I bought this book on the day I found out I had been offered a studentship at the University of Exeter. I was in the streets of Glasgow, feeling both exhilarated and terrified, and I naturally wandered towards where I always go to look for guidance when feeling unsure: books. In this case, Waterstones. This book caught my eye, and after reading it for half an hour, I was feeling calmer and somewhat reassured, so brought it home with me.
Having finished it, I was not disappointed. This is a very useful book if you’re just starting out your doctorate and you’re unsure about the process, what skills you will need, what exactly is expected of you, and what to expect of your university and your supervisors. It covers topics from time management, to types of research, to practical advice on writing your thesis, and much more. It’s peppered throughout with tips and real-world examples from students and supervisors. If you’re a PhD student and anything like me, it helps to understand that no one has it all figured out, that feelings of excitement are likely to be followed by periods of panic or anxiety, that you are likely to question the interest and relevancy of your research quite regularly, and that writing is a much harder job than most people think. In short, it helps you feel more prepared. I can’t comment on its accuracy since I’m still very early on in the process, but I’ve found that knowing what (probably) lies ahead helps.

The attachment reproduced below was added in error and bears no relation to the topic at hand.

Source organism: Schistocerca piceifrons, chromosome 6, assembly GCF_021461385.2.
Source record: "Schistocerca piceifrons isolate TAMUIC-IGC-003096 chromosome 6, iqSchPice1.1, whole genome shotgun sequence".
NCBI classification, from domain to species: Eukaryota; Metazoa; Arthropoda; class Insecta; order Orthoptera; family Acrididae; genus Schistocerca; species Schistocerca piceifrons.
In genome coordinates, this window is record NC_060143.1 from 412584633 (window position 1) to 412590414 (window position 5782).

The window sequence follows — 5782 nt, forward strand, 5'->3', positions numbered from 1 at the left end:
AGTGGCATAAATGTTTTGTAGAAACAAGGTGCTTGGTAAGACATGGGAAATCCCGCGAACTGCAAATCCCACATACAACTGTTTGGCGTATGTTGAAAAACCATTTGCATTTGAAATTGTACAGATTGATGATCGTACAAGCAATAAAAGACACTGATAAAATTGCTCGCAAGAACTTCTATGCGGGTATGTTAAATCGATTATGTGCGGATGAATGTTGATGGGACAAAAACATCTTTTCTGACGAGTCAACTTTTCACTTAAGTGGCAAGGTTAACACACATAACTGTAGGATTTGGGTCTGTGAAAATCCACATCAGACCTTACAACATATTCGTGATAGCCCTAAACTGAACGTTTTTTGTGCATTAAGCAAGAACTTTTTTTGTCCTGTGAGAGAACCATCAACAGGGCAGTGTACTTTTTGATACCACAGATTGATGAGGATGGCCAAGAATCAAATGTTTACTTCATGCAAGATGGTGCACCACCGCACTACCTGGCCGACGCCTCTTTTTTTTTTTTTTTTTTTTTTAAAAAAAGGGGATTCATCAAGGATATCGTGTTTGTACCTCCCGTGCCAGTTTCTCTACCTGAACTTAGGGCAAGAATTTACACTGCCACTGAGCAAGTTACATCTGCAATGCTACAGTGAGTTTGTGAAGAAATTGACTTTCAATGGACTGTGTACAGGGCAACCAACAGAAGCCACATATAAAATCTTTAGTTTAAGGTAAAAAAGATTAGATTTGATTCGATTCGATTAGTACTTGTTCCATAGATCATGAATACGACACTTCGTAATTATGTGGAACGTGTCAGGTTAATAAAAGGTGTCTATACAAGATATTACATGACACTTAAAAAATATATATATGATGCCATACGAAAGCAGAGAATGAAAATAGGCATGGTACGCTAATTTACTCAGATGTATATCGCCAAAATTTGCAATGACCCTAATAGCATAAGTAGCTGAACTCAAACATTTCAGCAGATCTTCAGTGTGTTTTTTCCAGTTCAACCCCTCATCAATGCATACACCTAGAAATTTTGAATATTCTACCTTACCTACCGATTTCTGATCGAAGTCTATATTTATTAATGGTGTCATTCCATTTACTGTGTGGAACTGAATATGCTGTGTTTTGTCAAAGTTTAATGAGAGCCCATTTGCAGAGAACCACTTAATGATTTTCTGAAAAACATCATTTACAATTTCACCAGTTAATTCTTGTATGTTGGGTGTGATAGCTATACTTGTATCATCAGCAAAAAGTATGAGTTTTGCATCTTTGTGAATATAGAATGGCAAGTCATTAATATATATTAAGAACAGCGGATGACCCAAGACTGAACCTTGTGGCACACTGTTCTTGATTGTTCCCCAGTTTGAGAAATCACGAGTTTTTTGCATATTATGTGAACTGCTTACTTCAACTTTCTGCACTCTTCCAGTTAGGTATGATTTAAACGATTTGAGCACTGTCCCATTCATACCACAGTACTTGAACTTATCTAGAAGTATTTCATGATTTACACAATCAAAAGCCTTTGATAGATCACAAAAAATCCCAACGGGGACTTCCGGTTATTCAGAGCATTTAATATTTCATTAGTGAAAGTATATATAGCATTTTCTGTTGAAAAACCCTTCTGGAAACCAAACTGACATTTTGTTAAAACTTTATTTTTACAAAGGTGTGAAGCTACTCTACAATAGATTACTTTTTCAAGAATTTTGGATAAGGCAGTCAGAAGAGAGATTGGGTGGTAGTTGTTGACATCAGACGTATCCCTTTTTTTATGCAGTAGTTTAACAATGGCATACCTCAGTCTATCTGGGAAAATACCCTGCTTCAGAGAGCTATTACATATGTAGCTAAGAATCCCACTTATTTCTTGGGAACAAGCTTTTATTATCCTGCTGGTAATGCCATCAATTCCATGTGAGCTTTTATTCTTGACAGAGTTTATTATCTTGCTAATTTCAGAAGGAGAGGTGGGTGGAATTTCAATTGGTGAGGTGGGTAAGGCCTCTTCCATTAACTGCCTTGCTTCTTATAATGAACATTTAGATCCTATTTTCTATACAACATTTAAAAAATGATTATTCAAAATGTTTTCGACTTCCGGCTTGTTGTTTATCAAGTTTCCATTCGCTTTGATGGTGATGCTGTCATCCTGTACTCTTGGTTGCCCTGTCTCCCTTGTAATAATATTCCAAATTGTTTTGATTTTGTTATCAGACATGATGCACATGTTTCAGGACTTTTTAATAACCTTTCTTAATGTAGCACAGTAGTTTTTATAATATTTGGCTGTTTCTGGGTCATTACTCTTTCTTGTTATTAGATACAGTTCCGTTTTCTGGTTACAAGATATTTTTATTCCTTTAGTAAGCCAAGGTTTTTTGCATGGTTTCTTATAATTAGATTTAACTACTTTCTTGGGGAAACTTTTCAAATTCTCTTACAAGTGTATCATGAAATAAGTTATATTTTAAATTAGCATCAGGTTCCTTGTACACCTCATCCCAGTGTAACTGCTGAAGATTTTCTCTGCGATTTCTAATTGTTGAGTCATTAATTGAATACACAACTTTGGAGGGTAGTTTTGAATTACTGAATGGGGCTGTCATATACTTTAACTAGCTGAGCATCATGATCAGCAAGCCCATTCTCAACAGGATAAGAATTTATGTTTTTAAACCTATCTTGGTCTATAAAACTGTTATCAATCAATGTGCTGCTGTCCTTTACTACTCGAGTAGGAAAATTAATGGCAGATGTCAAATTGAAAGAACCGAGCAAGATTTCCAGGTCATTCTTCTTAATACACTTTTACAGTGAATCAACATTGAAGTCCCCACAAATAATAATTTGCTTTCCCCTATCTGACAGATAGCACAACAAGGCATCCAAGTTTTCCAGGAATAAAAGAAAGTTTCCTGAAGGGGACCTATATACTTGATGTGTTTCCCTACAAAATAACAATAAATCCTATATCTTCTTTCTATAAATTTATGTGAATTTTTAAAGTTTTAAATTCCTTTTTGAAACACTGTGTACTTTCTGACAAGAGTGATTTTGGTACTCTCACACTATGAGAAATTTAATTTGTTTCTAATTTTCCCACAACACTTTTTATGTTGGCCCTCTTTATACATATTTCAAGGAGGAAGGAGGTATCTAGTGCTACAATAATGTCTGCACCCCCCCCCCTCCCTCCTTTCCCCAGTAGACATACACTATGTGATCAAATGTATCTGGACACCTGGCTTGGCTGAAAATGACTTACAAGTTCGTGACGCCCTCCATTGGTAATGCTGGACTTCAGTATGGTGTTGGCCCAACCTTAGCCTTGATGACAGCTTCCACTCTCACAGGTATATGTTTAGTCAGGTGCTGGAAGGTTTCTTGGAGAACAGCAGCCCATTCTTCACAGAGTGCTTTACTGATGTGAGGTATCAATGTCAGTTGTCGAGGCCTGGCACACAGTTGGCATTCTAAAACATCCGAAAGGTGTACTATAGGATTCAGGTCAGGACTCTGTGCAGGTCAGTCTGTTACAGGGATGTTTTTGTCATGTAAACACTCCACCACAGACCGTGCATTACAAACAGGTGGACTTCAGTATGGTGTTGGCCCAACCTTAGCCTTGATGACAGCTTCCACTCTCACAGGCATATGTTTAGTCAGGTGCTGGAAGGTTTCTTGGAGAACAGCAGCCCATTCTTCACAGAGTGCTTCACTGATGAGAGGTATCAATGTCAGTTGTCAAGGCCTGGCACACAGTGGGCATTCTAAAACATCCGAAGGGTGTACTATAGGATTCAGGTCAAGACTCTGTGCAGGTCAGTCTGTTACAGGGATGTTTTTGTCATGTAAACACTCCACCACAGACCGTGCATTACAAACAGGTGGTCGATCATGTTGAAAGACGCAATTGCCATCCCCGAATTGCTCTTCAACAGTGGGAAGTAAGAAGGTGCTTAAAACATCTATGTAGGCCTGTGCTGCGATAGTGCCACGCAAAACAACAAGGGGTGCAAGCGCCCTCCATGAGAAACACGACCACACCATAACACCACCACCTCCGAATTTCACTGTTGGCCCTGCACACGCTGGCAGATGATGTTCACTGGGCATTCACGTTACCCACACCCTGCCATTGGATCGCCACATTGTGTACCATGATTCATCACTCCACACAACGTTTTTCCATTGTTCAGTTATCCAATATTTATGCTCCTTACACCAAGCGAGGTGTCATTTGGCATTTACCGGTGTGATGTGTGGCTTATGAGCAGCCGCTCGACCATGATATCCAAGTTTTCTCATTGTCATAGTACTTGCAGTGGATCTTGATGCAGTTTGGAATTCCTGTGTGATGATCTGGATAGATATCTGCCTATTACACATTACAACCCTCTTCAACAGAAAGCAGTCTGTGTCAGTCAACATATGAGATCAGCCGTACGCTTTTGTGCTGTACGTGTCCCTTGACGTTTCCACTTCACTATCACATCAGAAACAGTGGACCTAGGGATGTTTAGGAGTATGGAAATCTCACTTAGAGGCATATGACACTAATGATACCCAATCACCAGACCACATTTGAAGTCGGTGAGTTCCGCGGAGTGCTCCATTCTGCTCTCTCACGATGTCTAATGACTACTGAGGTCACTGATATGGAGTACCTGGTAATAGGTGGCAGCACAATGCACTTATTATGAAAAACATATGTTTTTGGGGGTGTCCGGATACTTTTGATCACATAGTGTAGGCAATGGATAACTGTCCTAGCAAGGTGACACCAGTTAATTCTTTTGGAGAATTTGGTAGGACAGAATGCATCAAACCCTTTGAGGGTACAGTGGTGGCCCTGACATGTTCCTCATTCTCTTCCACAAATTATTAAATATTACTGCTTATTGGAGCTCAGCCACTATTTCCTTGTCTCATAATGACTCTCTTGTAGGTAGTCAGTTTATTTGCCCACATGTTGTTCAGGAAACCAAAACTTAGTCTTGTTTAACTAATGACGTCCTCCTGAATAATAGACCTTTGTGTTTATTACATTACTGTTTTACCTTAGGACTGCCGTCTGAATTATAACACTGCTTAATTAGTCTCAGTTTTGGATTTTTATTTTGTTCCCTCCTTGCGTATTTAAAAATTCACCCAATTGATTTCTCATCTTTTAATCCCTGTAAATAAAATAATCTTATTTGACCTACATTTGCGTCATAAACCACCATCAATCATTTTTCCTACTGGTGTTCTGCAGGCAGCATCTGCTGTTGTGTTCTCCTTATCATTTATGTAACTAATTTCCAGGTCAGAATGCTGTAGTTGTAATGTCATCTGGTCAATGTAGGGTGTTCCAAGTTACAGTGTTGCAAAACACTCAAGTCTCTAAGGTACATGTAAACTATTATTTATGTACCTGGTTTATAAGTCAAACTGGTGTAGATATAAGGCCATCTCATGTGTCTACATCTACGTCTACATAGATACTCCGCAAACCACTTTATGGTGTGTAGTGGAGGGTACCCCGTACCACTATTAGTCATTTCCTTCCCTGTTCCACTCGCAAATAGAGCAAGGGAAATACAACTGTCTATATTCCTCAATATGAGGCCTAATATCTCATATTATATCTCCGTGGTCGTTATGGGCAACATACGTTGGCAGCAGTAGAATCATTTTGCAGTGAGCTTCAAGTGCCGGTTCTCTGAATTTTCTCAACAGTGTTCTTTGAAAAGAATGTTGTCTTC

On the downside, this is a very general book. There are considerable differences in doing a PhD in the Humanities or Social Sciences, and doing in it Science, Technology or Medicine, for example. The book mentions these differences, but doesn’t go into much detail about them, which means that some of the advice included probably won’t apply to your particular PhD. But it’s a good starting point for a more general view of the process, so I’d recommend it to those who, like me, are on their first year, and still feeling a little lost.